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Alumna Kristin Weldon Peri Appears on Food Network’s “Sweet Genius”

“The experience was really surreal. I’ve been watching Food Network for many years, so just the thought of being associated with anything Food Network was amazing,” said Kristin Weldon Peri of competing on the January 17th episode of Food Network’s “Sweet Genius.”

A 1998 graduate of the School of Business Administration and a 2001 graduate of the School of Law, Peri runs Divine Cakes in Glen Mills, Pennsylvania, combining her artistic passion with her love of baking and her legal education allowed her to pursue a non-traditional career path that ultimately landed her on the third season of the Food Network's Ron Ben-Israel hosted show that pits four of America's premier pastry chefs against each other in a three-round competition.
Pursuing the Law

"Law is a very big part of my life, and I love law. I'm so grateful that I was able to go to law school," Peri said.

She praised her professors, and mentioned specifically fond memories of Professor Leonard Sosnov, Ruby R. Vale Professor of Corporate and Business Law Lawrence Hamermesh, and former professor Nathaniel Nichols.

"I participated in the Criminal Law Clinic, which was excellent, and the law review, which was a lot of work, but a lot of fun," Peri said of her extracurricular activities while at Widener Law.

She also met her husband, Jonathan Peri '99, while in law school. She recalled how they met in the computer lab where he worked and she would go to study. "All of my memories of Widener Law School are fond. I had a fantastic time," Peri said.

From Courtroom to Bakery

"I practiced law as a public defender in Philadelphia for several years," Peri relates of her career after leaving law school. "I really enjoyed being in the courtroom. I'm also very creative. I'm an artist, so I would be painting and drawing at night to de-stress."

Practicing consumed her life, however, and the birth of her daughter Reagan changed the equation for her. "I knew when I had my daughter that I wanted to be involved in her life," she said. "I said to myself, I've always wanted to try cake decoration. I know I can bake."

While on maternity leave, Peri took a course on cake decoration that would ultimately play a role in altering her career path. "I loved the idea of a business, so I talked it over with my husband, and he said go for it," she relates of the inspiration for opening Divine Cakes.

"I do occasionally get back into the courtroom, which is great," said Peri, who is still a practicing attorney and does pro bono legal work occasionally.

Practical Skills for a Sweet New Profession

"I feel I'm at an extreme advantage business-wise with having a legal background," Peri said.

Divine Cakes specializes in exquisitely decorated custom cakes for special events, including weddings. Focused on quality rather than quantity, Peri keeps the operation small, essentially running all of the aspects of the business herself.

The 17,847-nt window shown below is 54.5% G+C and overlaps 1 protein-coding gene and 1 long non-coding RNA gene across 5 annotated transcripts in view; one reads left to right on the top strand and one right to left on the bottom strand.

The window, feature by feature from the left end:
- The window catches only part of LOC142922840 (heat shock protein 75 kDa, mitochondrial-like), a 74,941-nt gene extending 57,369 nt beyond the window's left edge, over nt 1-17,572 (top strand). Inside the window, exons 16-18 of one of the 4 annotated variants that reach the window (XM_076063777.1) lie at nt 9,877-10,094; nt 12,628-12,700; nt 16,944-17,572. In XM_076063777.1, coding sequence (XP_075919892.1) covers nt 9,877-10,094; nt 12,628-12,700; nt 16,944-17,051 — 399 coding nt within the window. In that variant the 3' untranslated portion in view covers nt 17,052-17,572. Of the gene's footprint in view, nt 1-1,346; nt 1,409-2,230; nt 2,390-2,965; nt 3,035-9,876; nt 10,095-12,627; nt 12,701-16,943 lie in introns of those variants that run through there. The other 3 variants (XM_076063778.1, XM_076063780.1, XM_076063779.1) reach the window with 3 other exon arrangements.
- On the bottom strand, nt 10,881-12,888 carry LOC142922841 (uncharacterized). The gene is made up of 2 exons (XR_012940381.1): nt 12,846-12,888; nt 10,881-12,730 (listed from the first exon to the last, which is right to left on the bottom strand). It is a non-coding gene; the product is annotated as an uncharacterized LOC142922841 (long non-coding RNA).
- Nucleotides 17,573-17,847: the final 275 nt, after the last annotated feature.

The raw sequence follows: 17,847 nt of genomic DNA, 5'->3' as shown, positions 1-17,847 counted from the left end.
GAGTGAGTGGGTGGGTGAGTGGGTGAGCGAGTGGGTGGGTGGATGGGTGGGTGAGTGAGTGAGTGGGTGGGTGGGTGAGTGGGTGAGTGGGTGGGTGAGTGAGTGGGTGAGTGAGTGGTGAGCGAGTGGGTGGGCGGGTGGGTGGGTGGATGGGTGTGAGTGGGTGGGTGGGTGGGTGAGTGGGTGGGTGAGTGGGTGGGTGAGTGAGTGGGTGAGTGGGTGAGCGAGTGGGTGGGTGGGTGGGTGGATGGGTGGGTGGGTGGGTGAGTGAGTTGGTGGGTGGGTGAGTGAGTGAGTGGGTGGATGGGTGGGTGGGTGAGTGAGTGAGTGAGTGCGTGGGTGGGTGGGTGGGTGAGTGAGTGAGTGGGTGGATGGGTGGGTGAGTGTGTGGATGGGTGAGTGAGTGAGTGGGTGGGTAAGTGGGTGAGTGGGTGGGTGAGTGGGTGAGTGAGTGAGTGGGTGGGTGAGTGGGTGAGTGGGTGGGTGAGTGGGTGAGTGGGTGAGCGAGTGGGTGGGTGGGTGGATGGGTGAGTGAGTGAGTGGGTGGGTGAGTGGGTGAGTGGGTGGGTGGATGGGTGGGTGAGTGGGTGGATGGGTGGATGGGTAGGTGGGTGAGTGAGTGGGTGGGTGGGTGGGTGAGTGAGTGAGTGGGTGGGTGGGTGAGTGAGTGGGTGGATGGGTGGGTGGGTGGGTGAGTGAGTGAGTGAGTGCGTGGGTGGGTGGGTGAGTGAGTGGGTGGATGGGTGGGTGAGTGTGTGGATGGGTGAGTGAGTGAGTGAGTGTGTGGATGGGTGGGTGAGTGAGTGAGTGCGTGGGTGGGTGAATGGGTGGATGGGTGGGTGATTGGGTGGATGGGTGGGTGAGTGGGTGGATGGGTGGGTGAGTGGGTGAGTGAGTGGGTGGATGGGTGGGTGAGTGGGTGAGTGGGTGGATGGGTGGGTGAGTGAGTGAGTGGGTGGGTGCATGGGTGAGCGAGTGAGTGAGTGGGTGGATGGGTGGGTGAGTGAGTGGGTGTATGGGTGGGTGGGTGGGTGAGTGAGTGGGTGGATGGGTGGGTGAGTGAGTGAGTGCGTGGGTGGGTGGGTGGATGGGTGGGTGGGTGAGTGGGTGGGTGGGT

Calling her legal, artistic, and baking skills "a very good compliment to each other," Peri emphasizes that she still makes everyday use of the skills she developed in law school. Noting that law school instills excellent communication skills, a strong work ethic, and the ability to think logically, she adds that her legal education "prepared me for all the hard work I do every day still."

She finds skills developed in law school, such as contract writing, are of particular value with regard to taking on projects like weddings, and she spends time consulting with her clients in depth to make sure that she has a clear picture of what a project will entail.

"It's all about being effective and efficient," Peri says of her legal education, concluding, "and I feel I use it every day in my business in some way or another."

"Sweet Genius"

"I heard about the start of season three of the competition from a friend of mine. She said Kristin, you need to apply for this," Peri says of the initial step in the process that led to her "Sweet Genius" appearance.

Peri applied for the show, did some interviews, and showed them a great deal of her work. She also had to make some cakes specifically for the audition process.

"I was so fortunate to get picked. It was a lot of hard work," Peri said, noting that being able to show her long body of previous work was very helpful.

"Preparing to be on that show was so difficult for me because most of the people who appear on the show are traditional pastry chefs in every sense of the word. They trained at the top culinary or pastry schools . . . I didn't do any of that. I'm self-taught," said Peri, who described the experience as being more stressful and harder than preparing for the bar exam before concluding, "And there was no prep course I could take!"

"I put a lot of pressure on myself, so it was extremely stressful," she continues, citing in particular the time constraints and being in an unfamiliar kitchen. Still, she calls doing the show, an "all around amazing experience," and said, "I got to meet other pastry chefs that I would never have gotten to meet under any other circumstances."

Following a Different Path

"I know there are so many people out there that are in one career and maybe have an interest in something else, but they are so afraid to do it," Peri said. "You can do it. If it is in the back of your mind and you are thinking of trying, go for it. Don't let anybody tell you that you can't do it because you can."

To check out some of her wonderful cake or pastry creations, visit her website at